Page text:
I have a touch of what some photographers call GAS, or Gear Acquisition Syndrome. It was just last fall that I persuaded my wife how important a Nikon 70-200mm VRII lens was to me and how it would propel my hobby headshot "business". This completed my personal holy trinity of Nikon lenses, which also included the 16-35mm VR for "real estate" photography and the kit 24-85mm VR. But to be honest, my day job in finance doesn't leave a whole lot of time, or perhaps energy, as to allow the natural inspiration and inclination to lug my D600 and lenses around on a frequent basis.
Over the winter, I continued to look more at photos and gear online than I did actually creating my own images. In early spring, though, something significant happened. Our family of four, which includes two teenagers, booked a trip to Italy for this coming June. Instant inspiration!
There's nothing quite like booking a European vacation to start the juices flowing with mental imagery of what to see, what to eat, how to pack, etc. And what a great opportunity to further satisfy my Gear Acquisition Syndrome. There was no way I'm lugging a full-frame DSLR around Italy, so certainly I was going to need a new camera for this trip! For you see, I've read all the blogs and articles over the years by the likes of David Hobby, Zack Arias, et al and had secretly desired a more minimalist and less weighty camera setup. I lusted for the Fuji X100S, but was able to keep my credit card in my wallet and my wife's ire at bay for a couple years. But this trip changed everything and created the perfect opening to pursue the new object of my desire ... Fuji's X100T!
The moment of purchase came on a night a couple weeks ago when I was stranded at the office working on a project. As a treat to myself, I hit the buy button on B&H's website just before I left for home. The X100T arrived at my door last Tuesday and I took it out and immediately began to shoot. And I've continued to shoot for an entire week now.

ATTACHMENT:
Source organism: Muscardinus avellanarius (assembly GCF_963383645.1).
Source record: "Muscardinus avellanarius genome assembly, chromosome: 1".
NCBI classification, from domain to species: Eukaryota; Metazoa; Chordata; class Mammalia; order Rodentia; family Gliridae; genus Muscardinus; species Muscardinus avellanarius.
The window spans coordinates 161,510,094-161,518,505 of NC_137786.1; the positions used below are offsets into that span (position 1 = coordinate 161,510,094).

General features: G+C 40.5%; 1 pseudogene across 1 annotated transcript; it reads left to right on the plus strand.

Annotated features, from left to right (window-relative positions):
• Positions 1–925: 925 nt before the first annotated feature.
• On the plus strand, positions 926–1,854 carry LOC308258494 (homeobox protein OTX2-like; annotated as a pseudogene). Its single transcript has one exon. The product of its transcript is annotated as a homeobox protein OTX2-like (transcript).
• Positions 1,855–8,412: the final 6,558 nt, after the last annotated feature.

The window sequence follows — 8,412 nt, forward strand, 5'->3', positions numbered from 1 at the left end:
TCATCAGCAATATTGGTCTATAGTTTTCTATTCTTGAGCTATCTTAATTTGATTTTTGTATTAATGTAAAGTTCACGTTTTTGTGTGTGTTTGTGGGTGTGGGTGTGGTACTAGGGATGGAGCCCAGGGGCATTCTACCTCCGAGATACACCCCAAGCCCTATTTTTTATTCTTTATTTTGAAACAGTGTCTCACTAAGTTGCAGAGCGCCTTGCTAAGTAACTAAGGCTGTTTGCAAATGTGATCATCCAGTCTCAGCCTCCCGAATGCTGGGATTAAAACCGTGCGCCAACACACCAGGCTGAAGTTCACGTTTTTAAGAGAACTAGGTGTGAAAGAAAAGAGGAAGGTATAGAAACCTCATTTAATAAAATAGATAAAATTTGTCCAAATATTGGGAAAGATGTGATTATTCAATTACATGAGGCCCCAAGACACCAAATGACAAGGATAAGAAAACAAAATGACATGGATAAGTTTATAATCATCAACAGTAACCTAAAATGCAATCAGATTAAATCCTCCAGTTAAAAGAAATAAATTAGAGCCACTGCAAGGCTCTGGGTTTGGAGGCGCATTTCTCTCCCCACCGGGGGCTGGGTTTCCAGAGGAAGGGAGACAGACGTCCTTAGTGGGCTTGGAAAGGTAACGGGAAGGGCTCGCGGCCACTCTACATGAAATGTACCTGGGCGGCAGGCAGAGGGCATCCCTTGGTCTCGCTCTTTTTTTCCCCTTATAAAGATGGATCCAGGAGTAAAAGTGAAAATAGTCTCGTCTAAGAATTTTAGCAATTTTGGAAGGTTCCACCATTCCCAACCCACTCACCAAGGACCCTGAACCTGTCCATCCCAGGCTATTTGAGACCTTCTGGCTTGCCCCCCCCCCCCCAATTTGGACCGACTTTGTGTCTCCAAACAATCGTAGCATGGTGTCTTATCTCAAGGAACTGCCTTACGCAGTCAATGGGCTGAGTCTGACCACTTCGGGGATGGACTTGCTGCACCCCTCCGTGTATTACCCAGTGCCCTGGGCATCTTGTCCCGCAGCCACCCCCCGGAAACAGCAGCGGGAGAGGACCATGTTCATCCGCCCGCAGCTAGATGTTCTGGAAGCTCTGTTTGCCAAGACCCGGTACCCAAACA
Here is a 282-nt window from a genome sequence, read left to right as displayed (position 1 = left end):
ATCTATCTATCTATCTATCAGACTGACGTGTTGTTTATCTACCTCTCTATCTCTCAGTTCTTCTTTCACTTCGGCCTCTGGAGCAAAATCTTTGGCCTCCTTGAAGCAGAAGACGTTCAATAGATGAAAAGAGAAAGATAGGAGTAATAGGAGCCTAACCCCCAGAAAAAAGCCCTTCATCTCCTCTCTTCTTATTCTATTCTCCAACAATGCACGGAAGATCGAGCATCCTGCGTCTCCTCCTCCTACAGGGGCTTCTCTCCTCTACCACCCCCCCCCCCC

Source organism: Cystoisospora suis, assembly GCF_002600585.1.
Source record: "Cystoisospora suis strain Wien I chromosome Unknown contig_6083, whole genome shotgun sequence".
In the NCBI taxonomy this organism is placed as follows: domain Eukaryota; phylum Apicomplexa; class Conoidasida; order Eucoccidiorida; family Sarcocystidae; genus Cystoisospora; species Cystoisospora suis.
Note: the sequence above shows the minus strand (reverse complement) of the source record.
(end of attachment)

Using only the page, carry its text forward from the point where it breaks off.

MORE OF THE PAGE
I don't have the patience or knowledge to provide a deep technical review, but I can provide some sample images and my first thoughts. The fact that I'm blogging at all about this camera should give you some foreshadowing of my overall impressions.
After one week, here's what I think about Fuji's X100T:
- I want to take it everywhere! All the blogs you've read are true. You'll want to take this camera everywhere you go. And you aren't going to feel conspicuous.
- It makes me less shy as a photographer -- something I wasn't necessarily expecting to feel, but a welcome surprise. For whatever reason, I've always been a little self-conscious when using a big camera with a big lens. I'm a hobbyist, for god's sake. Sometimes a DSLR feels a little too pretentious. The X100T is small and stealth.
- The camera will make you take more photos. I haven't counted my exposures, but I can guarantee I've taken more shots in 6 days with the Fuji X100T than i have in the past 6 months with my Nikon D600.
- The camera will make you walk more and thus, lose weight. The Fuji X100T is a catalyst to get you off your butt and walking. I've averaged over 15,000 steps the last 3 days with it hanging by a sling strap over my shoulder. And I don't have any neck or shoulder pain!
- X100T's wi-fi, coupled with the Fuji's iPhone remote camera app, make it super simple to transfer images to your phone for sharing and social media.
- The f2 lens has incredible bokeh.
- Multiple viewfinder options allow for a variety of ways to interface and compose shots.
- It will inspire you to use your DSLR more. Okay, this one is a little bit of a future prediction, but I can see where using this camera more will re-ignite some creative juices and cause me to reach for my D600 when I need a little more reach than the 35mm-equivalent focal length lens on the X100T will give me.
I'm continuing to learn about the X100T's options so I'm ready to hit the ground running when we land in Rome!
Now for some sample images. All Fuji X100T images below are jpeg taken straight from camera. Most are utilizing the Classic Chrome film simulation.